Text Size

NASA Astrophysicist Wins Arctowski Medal
The National Academy of Sciences will award the 2008 Arctowski Medal to Dr. Leonard Burlaga, an Astrophysicist at NASA's Goddard Space Flight Center in Greenbelt, Md.

Photo of Len Burlaga Image right: Photo of Dr. Leonard Burlaga

The award will be presented at an awards ceremony on Sunday, April 27, 2008, in Washington, D. C., in conjunction with the Academy's annual meeting. The Arctowski Medal is presented to honor outstanding contributions to the study of solar physics and solar-terrestrial relationships. The award cites Burlaga "for pioneering studies of the magnetized solar wind plasma from 0.3 to 102 AU, including the recent crossings of the Voyagers of the heliospheric termination shock and their entry in the heliosheath."

The award carries with it a medal and a prize of $20,000. In addition, it carries a $60,000 award to an institution of the recipient’s choice to further research in solar physics and solar terrestrial relationships.

The award has been given to one person every three years since 1969. It was established by a bequest of Jane Arctowski in honor of her husband, Henryk Arctowski, a Polish scientist, oceanographer, and Antarctic explorer. He was in charge of physical observations on the Belgian Antarctic Expedition of 1897-1899. This was the first expedition to spend the winter in the Antarctic. His name has been given to a phenomenon in which a halo resembling a rainbow, with two other partial arcs symmetrical to the main one, forms around the sun as light is refracted through ice crystals in the atmosphere.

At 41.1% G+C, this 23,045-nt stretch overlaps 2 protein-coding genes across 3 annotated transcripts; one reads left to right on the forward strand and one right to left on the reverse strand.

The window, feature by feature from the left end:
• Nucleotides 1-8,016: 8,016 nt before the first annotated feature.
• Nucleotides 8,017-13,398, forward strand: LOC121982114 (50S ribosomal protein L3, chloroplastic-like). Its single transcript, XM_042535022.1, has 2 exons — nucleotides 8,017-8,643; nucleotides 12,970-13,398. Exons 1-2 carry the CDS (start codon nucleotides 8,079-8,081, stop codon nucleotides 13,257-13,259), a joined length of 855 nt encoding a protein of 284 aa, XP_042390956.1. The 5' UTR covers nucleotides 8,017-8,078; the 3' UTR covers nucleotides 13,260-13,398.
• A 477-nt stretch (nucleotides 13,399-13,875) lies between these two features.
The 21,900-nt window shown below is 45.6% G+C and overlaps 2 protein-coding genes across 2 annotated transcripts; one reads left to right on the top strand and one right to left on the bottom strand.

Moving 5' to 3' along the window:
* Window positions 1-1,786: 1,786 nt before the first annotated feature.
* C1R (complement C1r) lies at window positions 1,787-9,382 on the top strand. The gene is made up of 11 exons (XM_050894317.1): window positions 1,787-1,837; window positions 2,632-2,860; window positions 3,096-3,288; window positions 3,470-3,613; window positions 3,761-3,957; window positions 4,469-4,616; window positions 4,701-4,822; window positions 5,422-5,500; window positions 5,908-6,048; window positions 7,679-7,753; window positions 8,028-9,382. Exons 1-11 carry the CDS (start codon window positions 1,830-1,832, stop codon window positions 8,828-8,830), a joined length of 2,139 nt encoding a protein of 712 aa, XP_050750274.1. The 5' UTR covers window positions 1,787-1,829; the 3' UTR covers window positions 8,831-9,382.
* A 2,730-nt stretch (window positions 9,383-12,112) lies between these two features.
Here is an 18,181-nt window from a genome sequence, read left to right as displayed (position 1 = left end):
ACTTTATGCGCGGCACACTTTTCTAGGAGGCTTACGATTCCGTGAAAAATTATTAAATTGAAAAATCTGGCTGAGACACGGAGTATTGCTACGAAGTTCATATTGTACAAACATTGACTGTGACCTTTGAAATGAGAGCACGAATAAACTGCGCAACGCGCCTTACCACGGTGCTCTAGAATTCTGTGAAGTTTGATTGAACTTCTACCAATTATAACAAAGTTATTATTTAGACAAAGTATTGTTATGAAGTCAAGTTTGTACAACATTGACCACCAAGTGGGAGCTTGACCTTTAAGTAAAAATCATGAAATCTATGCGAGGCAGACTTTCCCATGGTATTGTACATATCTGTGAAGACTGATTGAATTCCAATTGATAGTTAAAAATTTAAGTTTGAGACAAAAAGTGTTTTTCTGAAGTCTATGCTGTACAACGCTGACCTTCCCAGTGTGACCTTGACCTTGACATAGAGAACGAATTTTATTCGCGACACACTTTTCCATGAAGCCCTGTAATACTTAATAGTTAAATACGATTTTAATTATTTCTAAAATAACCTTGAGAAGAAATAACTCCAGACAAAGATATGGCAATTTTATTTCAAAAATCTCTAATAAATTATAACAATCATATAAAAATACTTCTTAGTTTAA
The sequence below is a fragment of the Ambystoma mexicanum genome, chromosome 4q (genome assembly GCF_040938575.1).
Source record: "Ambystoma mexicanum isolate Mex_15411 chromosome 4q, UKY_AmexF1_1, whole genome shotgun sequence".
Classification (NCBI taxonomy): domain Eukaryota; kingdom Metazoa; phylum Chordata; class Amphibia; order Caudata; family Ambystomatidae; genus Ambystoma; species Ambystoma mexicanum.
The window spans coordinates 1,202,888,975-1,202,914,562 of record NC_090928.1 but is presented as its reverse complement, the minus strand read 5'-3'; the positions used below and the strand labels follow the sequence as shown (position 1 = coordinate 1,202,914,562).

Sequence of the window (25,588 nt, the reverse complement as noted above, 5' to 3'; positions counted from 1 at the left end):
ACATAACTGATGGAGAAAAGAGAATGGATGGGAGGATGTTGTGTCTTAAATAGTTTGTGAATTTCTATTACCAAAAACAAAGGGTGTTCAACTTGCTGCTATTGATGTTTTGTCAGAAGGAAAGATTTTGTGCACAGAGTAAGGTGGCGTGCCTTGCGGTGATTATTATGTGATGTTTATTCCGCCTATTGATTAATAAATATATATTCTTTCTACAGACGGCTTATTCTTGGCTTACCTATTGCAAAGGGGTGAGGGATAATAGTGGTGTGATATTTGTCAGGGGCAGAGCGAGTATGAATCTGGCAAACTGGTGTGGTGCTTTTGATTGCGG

"It is a very special honor for me, as a scientist at NASA, to be associated with the name of the great explorer and scientist, Henryk Arctowski," said Burlaga. "This Award to me recognizes achievements of NASA and the citizens of the United States in the exploration of the solar system."

The National Academy of Sciences (NAS) is an honorific society of distinguished scholars engaged in scientific and engineering research, dedicated to the furtherance of science and technology and to their use for the general welfare. The NAS was signed into being by President Abraham Lincoln on March 3, 1863, at the height of the Civil War. Since then, the nation's leaders have often turned to the National Academies for advice on the scientific and technological issues that frequently pervade policy decisions.

Related Links:

> Past Arctowski recipients
> More on Henryk Arctowski and the Antarctic station that bears his name

William Steigerwald
Goddard Space Flight Center